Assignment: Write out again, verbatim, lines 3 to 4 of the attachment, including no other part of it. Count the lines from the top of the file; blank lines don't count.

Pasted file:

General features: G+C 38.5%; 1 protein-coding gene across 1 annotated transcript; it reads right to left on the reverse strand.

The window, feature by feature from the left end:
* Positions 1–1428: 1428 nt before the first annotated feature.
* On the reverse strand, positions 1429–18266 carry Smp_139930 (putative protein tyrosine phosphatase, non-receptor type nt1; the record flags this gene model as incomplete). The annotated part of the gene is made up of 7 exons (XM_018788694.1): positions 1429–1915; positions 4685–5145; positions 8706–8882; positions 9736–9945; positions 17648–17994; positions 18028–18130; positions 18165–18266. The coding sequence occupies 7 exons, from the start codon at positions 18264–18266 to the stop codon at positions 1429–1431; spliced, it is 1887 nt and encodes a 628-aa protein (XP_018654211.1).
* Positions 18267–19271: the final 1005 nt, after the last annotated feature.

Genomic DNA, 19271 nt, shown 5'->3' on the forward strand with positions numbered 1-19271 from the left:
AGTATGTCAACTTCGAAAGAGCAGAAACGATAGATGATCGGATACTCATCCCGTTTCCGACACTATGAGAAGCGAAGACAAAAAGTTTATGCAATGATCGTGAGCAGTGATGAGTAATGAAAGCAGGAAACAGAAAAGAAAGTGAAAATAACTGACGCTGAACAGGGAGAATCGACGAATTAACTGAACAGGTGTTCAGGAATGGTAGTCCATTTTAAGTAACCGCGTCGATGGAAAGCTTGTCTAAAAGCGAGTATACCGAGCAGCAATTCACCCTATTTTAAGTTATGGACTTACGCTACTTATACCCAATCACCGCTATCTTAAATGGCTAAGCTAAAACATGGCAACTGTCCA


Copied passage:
* Positions 1–1428: 1428 nt before the first annotated feature.
* On the reverse strand, positions 1429–18266 carry Smp_139930 (putative protein tyrosine phosphatase, non-receptor type nt1; the record flags this gene model as incomplete). The annotated part of the gene is made up of 7 exons (XM_018788694.1): positions 1429–1915; positions 4685–5145; positions 8706–8882; positions 9736–9945; positions 17648–17994; positions 18028–18130; positions 18165–18266. The coding sequence occupies 7 exons, from the start codon at positions 18264–18266 to the stop codon at positions 1429–1431; spliced, it is 1887 nt and encodes a 628-aa protein (XP_018654211.1).